Germany and Northern Ireland come from opposite ends of the spectrum in many ways. Germany entered this European Championship as the World Cup champions, with nothing less than the Euro 2016 title acceptable to their fans. The Northern Irish, on the other hand, are just happy to be there.
To an outsider, the Germans may often seem dour, humorless people, focused only on work, efficiency and getting the beach towel out on the recliners beside the pools at some tourist destination in the south to prevent the English from getting there first.
The Northern Irish, on the other hand, are still probably tainted to many by the “troubles” that were pretty much put to bed by the Good Friday Agreement.
In footballing terms, it’s David versus Goliath – but in terms of supporters, you have to give the Northern Irish the upper hand, without taking anything away from the Germans.
Before arriving at the first security perimeter that surrounded the access routes to the Parc des Princes on this cloud-covered and humid Paris evening, you could see droves of Northern Irish fans mixing with Germans, drinking together, sharing a sing-song.
The common language, of course was English, and the song everybody was singing and dancing to was one about a Wigan striker, who doesn’t even start for Northern Ireland. If you hadn’t heard of Will Grigg, you have now!
Once in the stadium, the two sides were largely divided into separate sections of the stadium, but the singing of the Northern Irish fans was all the more impressive.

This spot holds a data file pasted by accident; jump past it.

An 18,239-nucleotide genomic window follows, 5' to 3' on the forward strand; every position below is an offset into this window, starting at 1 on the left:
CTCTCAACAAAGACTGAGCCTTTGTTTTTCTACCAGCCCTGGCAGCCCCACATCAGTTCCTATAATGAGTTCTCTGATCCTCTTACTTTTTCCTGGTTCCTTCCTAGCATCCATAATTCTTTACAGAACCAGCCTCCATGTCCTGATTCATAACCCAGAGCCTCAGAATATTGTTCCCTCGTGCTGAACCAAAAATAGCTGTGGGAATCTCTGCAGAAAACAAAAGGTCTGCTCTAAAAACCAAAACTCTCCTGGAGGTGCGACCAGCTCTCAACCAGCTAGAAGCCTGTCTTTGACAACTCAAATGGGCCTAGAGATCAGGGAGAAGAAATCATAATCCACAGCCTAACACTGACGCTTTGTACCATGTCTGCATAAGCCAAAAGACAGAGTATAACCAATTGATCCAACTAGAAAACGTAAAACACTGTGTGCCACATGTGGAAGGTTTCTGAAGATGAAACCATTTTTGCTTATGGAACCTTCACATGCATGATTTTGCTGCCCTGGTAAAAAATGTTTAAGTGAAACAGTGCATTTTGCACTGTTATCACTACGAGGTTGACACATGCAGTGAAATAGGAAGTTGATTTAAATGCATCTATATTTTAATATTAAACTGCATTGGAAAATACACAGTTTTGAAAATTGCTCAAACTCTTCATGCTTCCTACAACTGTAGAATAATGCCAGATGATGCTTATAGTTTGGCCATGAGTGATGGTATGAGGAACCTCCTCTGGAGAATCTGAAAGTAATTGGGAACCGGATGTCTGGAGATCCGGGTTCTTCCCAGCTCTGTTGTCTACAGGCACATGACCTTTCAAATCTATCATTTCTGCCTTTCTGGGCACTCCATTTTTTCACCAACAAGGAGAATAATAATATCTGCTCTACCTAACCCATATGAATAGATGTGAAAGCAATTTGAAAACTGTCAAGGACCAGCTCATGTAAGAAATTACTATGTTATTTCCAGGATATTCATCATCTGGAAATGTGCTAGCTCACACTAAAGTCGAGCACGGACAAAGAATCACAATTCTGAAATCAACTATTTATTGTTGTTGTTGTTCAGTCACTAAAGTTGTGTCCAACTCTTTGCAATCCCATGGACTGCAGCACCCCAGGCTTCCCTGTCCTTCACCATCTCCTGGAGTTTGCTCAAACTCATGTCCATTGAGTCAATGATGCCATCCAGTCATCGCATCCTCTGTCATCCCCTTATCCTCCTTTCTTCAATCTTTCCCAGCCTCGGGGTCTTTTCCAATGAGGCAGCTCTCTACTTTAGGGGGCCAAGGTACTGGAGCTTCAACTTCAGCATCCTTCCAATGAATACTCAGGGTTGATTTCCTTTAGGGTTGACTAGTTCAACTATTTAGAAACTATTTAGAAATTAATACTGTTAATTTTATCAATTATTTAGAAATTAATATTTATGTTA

The Germans did pretty well too, occasionally joining in on the Will Grigg song, and after going up on the half hour mark, they eventually even belted out their own national anthem, a bit like the English do, over and over, no matter how bad things are for the Three Lions.
But no question, the Northern Irish fans stole the show. This Will Grigg song, or at least the tune, seems to be infectious, with other groups of fans adopting it (with their own words).
As much as UEFA will have loved the spirit and the good publicity that the atmosphere at this game must have generated, in contrast to the negative headlines associated with earlier matches involving Russia in particular, the spirit at Tuesday evening’s game was not of the European governing body’s doing.
Every major tournament seems to produce an outstanding set of fans who lift everybody’s spirits, despite a lack of success by their team. This time it is Northern Ireland’s turn. And the tune they have adopted to celebrate that certain Wigan striker, looks more and more like joining the staple of football anthems, to be adapted, adopted and added to the repertoire of supporters all over Europe in the next few years.
The game may not have been the greatest, but the atmosphere in and around the Parc des Princes was not only what UEFA was looking for, but probably the majority of the “average” fans as well.